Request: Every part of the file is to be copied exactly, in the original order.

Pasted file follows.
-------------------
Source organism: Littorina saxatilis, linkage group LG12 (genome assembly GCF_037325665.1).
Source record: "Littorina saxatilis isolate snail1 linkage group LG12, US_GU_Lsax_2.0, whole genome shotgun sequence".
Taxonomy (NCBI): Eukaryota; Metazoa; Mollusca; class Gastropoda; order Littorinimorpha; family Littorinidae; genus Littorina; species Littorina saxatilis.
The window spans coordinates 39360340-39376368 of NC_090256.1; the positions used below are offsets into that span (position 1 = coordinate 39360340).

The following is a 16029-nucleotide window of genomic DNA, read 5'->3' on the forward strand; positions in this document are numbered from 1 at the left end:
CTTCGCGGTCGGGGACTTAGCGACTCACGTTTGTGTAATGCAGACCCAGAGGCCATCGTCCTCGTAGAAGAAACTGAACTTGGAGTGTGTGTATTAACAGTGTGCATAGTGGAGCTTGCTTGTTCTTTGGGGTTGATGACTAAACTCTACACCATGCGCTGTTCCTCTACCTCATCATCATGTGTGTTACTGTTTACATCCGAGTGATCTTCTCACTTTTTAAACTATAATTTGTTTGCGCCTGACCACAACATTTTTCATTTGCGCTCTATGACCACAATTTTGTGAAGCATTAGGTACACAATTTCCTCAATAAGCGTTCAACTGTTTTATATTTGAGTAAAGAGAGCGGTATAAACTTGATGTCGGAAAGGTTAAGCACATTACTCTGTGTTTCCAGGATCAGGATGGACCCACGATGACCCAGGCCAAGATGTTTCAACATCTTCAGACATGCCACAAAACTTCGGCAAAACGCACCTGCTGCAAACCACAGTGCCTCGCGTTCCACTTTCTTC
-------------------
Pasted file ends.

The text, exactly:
Source organism: Littorina saxatilis, linkage group LG12 (genome assembly GCF_037325665.1).
Source record: "Littorina saxatilis isolate snail1 linkage group LG12, US_GU_Lsax_2.0, whole genome shotgun sequence".
Taxonomy (NCBI): Eukaryota; Metazoa; Mollusca; class Gastropoda; order Littorinimorpha; family Littorinidae; genus Littorina; species Littorina saxatilis.
The window spans coordinates 39360340-39376368 of NC_090256.1; the positions used below are offsets into that span (position 1 = coordinate 39360340).

The following is a 16029-nucleotide window of genomic DNA, read 5'->3' on the forward strand; positions in this document are numbered from 1 at the left end:
CTTCGCGGTCGGGGACTTAGCGACTCACGTTTGTGTAATGCAGACCCAGAGGCCATCGTCCTCGTAGAAGAAACTGAACTTGGAGTGTGTGTATTAACAGTGTGCATAGTGGAGCTTGCTTGTTCTTTGGGGTTGATGACTAAACTCTACACCATGCGCTGTTCCTCTACCTCATCATCATGTGTGTTACTGTTTACATCCGAGTGATCTTCTCACTTTTTAAACTATAATTTGTTTGCGCCTGACCACAACATTTTTCATTTGCGCTCTATGACCACAATTTTGTGAAGCATTAGGTACACAATTTCCTCAATAAGCGTTCAACTGTTTTATATTTGAGTAAAGAGAGCGGTATAAACTTGATGTCGGAAAGGTTAAGCACATTACTCTGTGTTTCCAGGATCAGGATGGACCCACGATGACCCAGGCCAAGATGTTTCAACATCTTCAGACATGCCACAAAACTTCGGCAAAACGCACCTGCTGCAAACCACAGTGCCTCGCGTTCCACTTTCTTC